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Codex Advokat is an innovative Norwegian law firm, with headquarters based in Oslo. The firm has in recent years gained public recognition for its initiatives to push legal discourse around sustainability and climate issues beyond its own corporate walls. With over 50 lawyers on its growing team, Codex Advokat specializes in a series of legal fields rooted in both corporate law as well as private law.
In the past couple of years, Codex has - apart from its efforts to push climate issues - focused intensely on rebranding itself, personalizing its tone and message to potential and existing clients.
This has also been reflected in a radical relaunch and redesign of its corporate website, Codex.no, in March 2020. Any aspect of the company’s online business profile was scrutinized in the process and, if deemed too old-fashioned (for example its generic imagery or its heavy use of the traditional, dark-blue hues in their branding colors), changed to a more airy, personal and approachable alternative (now a friendly light beige and white). The migration also involved a change of the domain’s CMS.
At the time of the relaunch in March 2020, Semrush’s visibility graph for the domain Codex.no (monitoring roughly 700 keywords) sat at roughly 1%.
Only one year later, the domain’s visibility - as measured by Semrush’s Position Tracking tool - is coming in at 20%, with more than half of the monitored keywords ranking in the top 10 SERP results.
Perhaps ahead of its competitors within the legal industry, Codex Advokat has been employing its own full-time in-house SEO specialist, Anabel Hafstad, for nearly three years. Her role has been instrumental in supervising the technical challenges of the domain’s CMS migration as well as the design relaunch. She has also, along with the firm’s marketing manager John Brenne, been the strategic lead for the company’s one-year project of boosting organic visibility as far as internal resources would allow.
On a purely operative level, the company decided to involve all of its lawyers - no matter their rank - in intensive sprints of content production, spanning across multiple months in 2020. In addition, extra copywriting help was hired to complete the feat. The goal was to produce as many high-quality (and thus high-ranking) articles on legal issues as humanly possible within the given time frame of about one year.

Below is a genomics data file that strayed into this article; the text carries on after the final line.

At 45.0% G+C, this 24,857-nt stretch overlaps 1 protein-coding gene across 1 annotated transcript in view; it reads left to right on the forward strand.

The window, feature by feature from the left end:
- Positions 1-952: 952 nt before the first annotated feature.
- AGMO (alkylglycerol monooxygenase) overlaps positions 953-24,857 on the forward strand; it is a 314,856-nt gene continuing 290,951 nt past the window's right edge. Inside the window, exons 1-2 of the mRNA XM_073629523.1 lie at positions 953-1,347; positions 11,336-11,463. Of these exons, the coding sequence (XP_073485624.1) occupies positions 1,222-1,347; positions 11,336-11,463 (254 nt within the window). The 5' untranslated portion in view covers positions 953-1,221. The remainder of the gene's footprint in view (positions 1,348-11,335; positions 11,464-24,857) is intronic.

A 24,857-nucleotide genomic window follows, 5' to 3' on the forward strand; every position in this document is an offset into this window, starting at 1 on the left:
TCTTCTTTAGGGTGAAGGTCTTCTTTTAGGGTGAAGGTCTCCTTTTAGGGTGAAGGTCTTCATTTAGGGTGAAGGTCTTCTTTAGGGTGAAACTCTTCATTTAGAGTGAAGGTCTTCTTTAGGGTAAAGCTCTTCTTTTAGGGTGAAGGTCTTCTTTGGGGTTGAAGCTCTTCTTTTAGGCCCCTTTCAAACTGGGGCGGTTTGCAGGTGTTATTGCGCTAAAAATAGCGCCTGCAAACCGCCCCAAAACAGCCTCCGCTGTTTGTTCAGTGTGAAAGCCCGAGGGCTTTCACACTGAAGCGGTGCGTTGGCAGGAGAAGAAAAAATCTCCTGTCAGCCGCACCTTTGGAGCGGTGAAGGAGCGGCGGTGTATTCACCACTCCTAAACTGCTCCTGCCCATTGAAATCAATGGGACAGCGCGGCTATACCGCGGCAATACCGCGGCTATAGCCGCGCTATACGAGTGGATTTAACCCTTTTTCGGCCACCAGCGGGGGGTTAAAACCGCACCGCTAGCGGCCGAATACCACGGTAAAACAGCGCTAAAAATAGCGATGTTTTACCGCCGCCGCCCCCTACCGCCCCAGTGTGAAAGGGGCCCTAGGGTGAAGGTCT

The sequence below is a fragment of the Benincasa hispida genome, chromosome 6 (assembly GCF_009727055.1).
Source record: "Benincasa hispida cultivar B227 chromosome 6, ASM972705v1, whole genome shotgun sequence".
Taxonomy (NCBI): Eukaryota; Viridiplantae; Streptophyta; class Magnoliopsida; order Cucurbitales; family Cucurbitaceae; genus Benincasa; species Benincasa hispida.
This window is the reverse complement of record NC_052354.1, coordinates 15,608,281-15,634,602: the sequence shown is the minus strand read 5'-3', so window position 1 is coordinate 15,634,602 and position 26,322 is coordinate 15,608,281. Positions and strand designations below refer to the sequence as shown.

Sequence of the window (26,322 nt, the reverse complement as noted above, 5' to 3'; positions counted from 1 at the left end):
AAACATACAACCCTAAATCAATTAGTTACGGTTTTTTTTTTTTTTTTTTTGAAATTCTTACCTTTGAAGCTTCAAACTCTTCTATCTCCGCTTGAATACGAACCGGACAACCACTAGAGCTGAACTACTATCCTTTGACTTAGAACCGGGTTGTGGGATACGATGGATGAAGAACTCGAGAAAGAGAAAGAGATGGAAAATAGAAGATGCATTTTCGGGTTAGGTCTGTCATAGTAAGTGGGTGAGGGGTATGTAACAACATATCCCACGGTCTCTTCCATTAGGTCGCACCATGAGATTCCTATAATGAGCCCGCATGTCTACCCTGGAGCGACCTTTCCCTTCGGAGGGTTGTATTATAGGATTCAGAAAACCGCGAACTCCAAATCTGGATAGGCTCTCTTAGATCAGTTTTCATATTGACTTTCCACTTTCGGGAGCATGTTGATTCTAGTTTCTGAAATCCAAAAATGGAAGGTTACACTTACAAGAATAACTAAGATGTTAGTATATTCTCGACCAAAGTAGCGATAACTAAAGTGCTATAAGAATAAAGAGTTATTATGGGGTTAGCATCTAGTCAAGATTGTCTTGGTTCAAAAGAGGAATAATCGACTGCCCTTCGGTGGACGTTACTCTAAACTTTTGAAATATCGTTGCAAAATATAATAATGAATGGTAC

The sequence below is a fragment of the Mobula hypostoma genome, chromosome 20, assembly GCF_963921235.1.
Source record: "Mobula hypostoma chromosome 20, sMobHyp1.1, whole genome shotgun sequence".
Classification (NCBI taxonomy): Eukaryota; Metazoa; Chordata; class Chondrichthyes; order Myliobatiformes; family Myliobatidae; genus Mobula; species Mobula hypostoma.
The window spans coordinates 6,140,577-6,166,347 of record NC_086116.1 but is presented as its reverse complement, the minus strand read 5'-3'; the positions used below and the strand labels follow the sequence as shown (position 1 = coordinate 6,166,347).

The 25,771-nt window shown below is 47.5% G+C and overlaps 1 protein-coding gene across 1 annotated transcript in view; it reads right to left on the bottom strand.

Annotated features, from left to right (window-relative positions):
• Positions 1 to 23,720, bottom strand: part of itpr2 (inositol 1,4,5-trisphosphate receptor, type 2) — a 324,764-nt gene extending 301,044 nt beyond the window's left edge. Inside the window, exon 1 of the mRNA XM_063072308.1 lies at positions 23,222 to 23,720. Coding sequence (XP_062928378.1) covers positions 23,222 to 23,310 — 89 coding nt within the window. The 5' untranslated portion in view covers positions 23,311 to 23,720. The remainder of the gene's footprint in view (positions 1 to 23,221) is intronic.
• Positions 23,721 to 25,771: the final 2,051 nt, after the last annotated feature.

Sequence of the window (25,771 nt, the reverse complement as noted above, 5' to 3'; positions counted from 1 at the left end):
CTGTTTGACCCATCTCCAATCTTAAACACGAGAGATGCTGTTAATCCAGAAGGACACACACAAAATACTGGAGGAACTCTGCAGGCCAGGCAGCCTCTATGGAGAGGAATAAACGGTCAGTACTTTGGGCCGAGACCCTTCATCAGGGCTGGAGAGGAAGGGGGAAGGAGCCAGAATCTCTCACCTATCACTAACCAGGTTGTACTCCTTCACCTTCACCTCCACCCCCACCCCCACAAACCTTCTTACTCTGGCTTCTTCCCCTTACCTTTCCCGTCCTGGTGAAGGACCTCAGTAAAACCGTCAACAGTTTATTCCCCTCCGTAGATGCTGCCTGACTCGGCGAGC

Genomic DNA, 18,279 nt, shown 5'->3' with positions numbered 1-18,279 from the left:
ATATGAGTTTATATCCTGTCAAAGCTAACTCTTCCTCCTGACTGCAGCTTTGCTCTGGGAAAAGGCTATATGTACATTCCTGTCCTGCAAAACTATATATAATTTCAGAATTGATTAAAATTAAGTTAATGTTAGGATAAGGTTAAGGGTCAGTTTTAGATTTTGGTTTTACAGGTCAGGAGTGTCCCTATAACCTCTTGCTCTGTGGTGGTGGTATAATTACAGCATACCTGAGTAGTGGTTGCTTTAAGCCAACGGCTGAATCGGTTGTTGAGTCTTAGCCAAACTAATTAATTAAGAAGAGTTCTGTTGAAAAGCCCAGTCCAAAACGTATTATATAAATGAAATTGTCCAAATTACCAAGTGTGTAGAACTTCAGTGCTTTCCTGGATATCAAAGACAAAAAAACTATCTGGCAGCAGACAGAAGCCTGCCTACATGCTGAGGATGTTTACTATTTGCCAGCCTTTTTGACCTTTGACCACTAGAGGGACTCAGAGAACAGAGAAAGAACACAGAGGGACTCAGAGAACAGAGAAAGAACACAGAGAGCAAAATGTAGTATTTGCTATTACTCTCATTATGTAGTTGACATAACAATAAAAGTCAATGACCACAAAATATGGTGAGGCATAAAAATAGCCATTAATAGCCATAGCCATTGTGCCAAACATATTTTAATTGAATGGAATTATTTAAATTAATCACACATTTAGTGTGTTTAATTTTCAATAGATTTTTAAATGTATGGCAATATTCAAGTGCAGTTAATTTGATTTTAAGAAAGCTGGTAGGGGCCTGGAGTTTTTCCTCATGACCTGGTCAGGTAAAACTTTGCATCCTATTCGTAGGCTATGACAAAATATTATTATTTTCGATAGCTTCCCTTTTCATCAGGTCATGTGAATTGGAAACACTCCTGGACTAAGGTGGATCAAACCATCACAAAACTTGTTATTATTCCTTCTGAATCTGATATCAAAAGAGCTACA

If you belong to the impatient kind and are wondering what that means in actual numbers, the answer is: more than 500.
Every single one of these 500 new articles was written with a keen eye on Google’s notorious (and notoriously reticent) emphasis on ‘great content.’ This meant that all involved lawyers and supporting copywriters had to be taught a basic understanding of SEO and UX.
“It wasn’t always an intuitive process for our lawyers,” Anabel recalls. “People go to law school for years to make sense of the complex jargon that frames legal systems. Attorneys are used to understanding - and writing - extremely dense texts, traditionally making heavy use of professional terminology and a lot of commas and embedded clauses.”
The lawyers were, step by step, taught about digital best practices concerning anything from the article’s overall tone (personal, please), complexity level (understandable…), structure (no tab-free one-page paragraphs), to the frequent use of headings and subheadings containing predetermined keywords, etc.
This joint in-house effort meant that Codex was able to launch the new design complete with roughly 160 in-depth articles on important legal matters across all of the company’s fields of expertise (prior to the launch the domain had only had perhaps a dozen landing pages, most of which qualified as thin content).
From the beginning to the end of this process, Anabel relied on pretty much any Semrush tool that seemed relevant to the success of this journey, beginning with the Keyword Magic Tool and ending with the platform’s reliable and detailed Position Tracking report (which of course continues to be a central part of her daily work as an SEO) as well as regular technical health checks performed with the platform’s extremely useful Site Audit - something coming especially handy during and after critical moments of the site migration.
A look at the keyword research performed in Semrush: the word “oppsigelse” means “resignation” or “notice” in Norwegian. The search was performed with the firm’s labor law department in mind, and helped deepen the understanding of what a thorough article centering around the termination of employment should ideally focus on.